Health services for the treatment of Mr. Doe's mild depression are available through Australia's Community Options Program, Community Aged Care Packages, Aged Care Psychiatry (Psychogeriatric) Services program (Draper, 2004) as well as through Echo Valley hospital's day care program for the elderly and the mental health services team available at Apollos.
Obstructive pulmonary disease
This condition is characterized by chronic airflow limitation resulting from airways disease and emphysema; and bronchiolitis obliterans, a disease causing fixed obstruction involving the distal airways and alveolae (Obstructive airways disease, 2013, para. 2).
Pulmonary rehabilitation (PR) improves exercise capacity and health-related quality of life (HRQoL), and reduces health care utilization (Cecins & Geelhoed, 2008, p. 415). A study by Cecins and Geelhood (2008) found that, "Pulmonary rehabilitation provided in an Australian teaching hospital was associated with a reduction in COPD hospitalisation, and the resultant savings outweighed the costs of providing the program" (p. 416).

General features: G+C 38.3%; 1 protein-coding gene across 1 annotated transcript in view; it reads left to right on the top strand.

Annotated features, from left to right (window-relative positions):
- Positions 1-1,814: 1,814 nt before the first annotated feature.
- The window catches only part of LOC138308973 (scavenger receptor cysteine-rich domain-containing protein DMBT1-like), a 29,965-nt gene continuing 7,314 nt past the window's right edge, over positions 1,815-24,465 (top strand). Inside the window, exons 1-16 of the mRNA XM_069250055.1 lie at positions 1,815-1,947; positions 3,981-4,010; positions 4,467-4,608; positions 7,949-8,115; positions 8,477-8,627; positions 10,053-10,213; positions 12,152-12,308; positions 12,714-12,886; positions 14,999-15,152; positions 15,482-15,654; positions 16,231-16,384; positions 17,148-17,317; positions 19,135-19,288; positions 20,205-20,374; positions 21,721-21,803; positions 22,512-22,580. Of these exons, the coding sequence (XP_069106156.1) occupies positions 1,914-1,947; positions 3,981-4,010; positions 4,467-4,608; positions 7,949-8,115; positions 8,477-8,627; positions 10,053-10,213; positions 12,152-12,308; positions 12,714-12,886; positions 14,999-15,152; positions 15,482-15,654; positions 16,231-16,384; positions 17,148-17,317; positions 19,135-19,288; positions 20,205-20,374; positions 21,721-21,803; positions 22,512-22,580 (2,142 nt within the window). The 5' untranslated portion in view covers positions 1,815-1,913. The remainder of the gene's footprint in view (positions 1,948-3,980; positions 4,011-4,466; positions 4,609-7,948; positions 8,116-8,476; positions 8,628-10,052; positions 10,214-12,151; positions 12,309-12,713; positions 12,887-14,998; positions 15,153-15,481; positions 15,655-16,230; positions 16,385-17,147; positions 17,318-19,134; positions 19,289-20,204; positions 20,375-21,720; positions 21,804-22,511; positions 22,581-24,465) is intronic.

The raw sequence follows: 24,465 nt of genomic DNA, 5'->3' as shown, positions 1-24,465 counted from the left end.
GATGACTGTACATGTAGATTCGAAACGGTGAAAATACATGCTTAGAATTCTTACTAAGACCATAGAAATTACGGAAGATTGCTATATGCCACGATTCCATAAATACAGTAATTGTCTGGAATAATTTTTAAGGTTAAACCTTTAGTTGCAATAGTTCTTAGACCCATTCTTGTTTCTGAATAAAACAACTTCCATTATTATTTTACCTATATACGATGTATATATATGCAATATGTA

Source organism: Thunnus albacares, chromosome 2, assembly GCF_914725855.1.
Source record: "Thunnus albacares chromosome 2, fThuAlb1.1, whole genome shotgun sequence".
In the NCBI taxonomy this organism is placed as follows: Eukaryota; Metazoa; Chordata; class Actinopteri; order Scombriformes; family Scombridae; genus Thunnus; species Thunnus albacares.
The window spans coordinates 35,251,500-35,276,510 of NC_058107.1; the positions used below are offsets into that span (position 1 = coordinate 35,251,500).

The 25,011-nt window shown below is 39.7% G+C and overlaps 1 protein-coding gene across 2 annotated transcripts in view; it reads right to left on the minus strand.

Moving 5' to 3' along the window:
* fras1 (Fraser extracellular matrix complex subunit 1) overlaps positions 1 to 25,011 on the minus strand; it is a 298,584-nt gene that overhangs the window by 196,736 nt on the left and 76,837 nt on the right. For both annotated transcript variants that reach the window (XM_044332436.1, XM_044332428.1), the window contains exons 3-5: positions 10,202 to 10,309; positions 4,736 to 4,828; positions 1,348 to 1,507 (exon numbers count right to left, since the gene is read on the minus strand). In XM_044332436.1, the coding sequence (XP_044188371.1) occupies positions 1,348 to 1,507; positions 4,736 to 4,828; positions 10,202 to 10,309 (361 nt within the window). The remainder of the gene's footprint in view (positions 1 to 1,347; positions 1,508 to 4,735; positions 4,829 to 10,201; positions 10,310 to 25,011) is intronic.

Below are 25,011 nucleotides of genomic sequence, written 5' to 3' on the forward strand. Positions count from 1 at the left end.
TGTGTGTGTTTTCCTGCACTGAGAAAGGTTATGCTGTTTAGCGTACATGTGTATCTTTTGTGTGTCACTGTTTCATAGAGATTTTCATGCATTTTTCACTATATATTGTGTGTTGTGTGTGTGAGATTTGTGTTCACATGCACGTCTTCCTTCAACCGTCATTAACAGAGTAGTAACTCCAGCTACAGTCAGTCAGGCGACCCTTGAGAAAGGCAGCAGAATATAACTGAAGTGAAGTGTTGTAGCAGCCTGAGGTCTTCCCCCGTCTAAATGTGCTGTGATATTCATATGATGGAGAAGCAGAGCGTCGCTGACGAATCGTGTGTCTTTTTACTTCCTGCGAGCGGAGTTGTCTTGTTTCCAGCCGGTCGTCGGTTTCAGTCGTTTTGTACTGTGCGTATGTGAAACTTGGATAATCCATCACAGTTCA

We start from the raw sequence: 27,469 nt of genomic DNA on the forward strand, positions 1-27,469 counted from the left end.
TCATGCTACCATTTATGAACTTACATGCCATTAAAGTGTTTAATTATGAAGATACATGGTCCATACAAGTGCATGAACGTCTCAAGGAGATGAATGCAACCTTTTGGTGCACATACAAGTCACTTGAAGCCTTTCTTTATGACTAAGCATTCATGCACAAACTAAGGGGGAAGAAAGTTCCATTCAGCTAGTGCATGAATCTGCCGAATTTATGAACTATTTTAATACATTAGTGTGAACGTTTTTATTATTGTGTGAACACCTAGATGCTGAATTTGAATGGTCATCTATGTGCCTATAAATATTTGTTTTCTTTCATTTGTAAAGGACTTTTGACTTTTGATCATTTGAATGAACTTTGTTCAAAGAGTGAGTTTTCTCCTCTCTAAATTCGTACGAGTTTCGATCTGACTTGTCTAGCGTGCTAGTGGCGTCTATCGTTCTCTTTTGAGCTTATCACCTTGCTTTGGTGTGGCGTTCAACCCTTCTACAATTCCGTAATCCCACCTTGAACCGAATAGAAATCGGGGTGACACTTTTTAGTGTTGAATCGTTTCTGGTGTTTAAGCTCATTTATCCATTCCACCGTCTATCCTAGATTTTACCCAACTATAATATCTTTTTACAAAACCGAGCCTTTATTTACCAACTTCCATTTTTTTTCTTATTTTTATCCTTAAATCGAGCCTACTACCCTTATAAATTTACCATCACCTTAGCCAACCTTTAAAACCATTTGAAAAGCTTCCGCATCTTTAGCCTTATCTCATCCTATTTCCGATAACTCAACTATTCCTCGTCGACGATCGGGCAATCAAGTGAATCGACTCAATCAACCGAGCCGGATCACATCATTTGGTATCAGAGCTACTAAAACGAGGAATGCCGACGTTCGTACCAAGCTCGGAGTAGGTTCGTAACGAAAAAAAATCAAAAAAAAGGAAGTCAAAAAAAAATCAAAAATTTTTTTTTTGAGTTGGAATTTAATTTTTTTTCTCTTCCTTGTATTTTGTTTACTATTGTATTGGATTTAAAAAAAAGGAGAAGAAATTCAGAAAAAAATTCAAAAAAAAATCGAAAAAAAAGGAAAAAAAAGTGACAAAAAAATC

Twice as many men as women suffer from a slipped disk, but the reasons for this difference remain unclear; however, contrary to popular belief, the heavy physical labor performed by Mr. Doe in the past is not associated with a greater risk of a slipped disk (Cavendish, 2005). According to Cavendish, "All slipped disks are in fact ruptured disks. Over 90% of people with a slipped disk recover by resting in bed between 3 days and 3 weeks. If the symptoms persist, patients may have to spend time in the hospital with their legs supported in such a way that pressure on the nerves can be relieved" (p. 1982).